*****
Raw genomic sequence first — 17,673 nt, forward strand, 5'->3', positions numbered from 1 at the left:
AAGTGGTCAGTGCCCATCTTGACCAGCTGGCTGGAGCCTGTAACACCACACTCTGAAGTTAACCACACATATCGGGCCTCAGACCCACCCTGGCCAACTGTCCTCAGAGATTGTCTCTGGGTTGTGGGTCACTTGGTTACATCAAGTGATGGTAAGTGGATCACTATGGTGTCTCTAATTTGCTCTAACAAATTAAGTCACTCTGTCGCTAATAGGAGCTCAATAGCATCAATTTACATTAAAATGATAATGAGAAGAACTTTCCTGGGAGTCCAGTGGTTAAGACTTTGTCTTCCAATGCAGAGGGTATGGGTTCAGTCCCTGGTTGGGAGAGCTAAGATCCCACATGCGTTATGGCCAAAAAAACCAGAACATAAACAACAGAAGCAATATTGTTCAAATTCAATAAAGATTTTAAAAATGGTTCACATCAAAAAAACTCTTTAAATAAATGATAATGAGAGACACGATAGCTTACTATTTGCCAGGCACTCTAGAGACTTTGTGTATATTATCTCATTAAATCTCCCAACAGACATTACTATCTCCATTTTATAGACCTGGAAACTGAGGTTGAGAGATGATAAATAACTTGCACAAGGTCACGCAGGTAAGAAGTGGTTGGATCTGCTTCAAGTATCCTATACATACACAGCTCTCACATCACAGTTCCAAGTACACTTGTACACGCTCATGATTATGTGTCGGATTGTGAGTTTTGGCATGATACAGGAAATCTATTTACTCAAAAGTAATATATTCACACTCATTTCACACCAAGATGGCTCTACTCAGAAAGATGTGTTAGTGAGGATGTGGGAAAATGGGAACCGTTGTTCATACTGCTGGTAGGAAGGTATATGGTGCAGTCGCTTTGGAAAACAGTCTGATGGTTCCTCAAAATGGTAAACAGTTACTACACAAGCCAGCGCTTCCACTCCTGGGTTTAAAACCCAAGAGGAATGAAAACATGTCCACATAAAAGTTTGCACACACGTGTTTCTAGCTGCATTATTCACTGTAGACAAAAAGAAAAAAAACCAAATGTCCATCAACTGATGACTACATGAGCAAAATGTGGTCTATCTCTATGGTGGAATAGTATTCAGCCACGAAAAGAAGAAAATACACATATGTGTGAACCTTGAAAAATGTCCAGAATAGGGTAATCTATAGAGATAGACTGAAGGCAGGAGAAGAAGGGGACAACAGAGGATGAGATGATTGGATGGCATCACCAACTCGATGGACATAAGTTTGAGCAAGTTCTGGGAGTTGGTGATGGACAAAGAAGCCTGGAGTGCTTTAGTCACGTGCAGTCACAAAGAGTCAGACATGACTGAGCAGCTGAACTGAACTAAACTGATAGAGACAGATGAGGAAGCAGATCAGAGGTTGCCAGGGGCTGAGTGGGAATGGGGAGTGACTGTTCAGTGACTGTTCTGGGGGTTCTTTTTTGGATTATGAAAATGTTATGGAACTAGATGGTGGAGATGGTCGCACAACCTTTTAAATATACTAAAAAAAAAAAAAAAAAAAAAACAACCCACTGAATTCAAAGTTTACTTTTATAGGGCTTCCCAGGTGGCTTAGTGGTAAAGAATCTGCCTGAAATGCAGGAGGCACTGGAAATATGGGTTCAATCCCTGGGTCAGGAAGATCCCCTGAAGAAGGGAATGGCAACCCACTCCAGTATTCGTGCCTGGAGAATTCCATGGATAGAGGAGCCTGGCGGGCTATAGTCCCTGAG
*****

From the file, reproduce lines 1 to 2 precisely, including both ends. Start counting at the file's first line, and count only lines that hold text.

Raw genomic sequence first — 17,673 nt, forward strand, 5'->3', positions numbered from 1 at the left:
AAGTGGTCAGTGCCCATCTTGACCAGCTGGCTGGAGCCTGTAACACCACACTCTGAAGTTAACCACACATATCGGGCCTCAGACCCACCCTGGCCAACTGTCCTCAGAGATTGTCTCTGGGTTGTGGGTCACTTGGTTACATCAAGTGATGGTAAGTGGATCACTATGGTGTCTCTAATTTGCTCTAACAAATTAAGTCACTCTGTCGCTAATAGGAGCTCAATAGCATCAATTTACATTAAAATGATAATGAGAAGAACTTTCCTGGGAGTCCAGTGGTTAAGACTTTGTCTTCCAATGCAGAGGGTATGGGTTCAGTCCCTGGTTGGGAGAGCTAAGATCCCACATGCGTTATGGCCAAAAAAACCAGAACATAAACAACAGAAGCAATATTGTTCAAATTCAATAAAGATTTTAAAAATGGTTCACATCAAAAAAACTCTTTAAATAAATGATAATGAGAGACACGATAGCTTACTATTTGCCAGGCACTCTAGAGACTTTGTGTATATTATCTCATTAAATCTCCCAACAGACATTACTATCTCCATTTTATAGACCTGGAAACTGAGGTTGAGAGATGATAAATAACTTGCACAAGGTCACGCAGGTAAGAAGTGGTTGGATCTGCTTCAAGTATCCTATACATACACAGCTCTCACATCACAGTTCCAAGTACACTTGTACACGCTCATGATTATGTGTCGGATTGTGAGTTTTGGCATGATACAGGAAATCTATTTACTCAAAAGTAATATATTCACACTCATTTCACACCAAGATGGCTCTACTCAGAAAGATGTGTTAGTGAGGATGTGGGAAAATGGGAACCGTTGTTCATACTGCTGGTAGGAAGGTATATGGTGCAGTCGCTTTGGAAAACAGTCTGATGGTTCCTCAAAATGGTAAACAGTTACTACACAAGCCAGCGCTTCCACTCCTGGGTTTAAAACCCAAGAGGAATGAAAACATGTCCACATAAAAGTTTGCACACACGTGTTTCTAGCTGCATTATTCACTGTAGACAAAAAGAAAAAAAACCAAATGTCCATCAACTGATGACTACATGAGCAAAATGTGGTCTATCTCTATGGTGGAATAGTATTCAGCCACGAAAAGAAGAAAATACACATATGTGTGAACCTTGAAAAATGTCCAGAATAGGGTAATCTATAGAGATAGACTGAAGGCAGGAGAAGAAGGGGACAACAGAGGATGAGATGATTGGATGGCATCACCAACTCGATGGACATAAGTTTGAGCAAGTTCTGGGAGTTGGTGATGGACAAAGAAGCCTGGAGTGCTTTAGTCACGTGCAGTCACAAAGAGTCAGACATGACTGAGCAGCTGAACTGAACTAAACTGATAGAGACAGATGAGGAAGCAGATCAGAGGTTGCCAGGGGCTGAGTGGGAATGGGGAGTGACTGTTCAGTGACTGTTCTGGGGGTTCTTTTTTGGATTATGAAAATGTTATGGAACTAGATGGTGGAGATGGTCGCACAACCTTTTAAATATACTAAAAAAAAAAAAAAAAAAAAAACAACCCACTGAATTCAAAGTTTACTTTTATAGGGCTTCCCAGGTGGCTTAGTGGTAAAGAATCTGCCTGAAATGCAGGAGGCACTGGAAATATGGGTTCAATCCCTGGGTCAGGAAGATCCCCTGAAGAAGGGAATGGCAACCCACTCCAGTATTCGTGCCTGGAGAATTCCATGGATAGAGGAGCCTGGCGGGCTATAGTCCCTGAG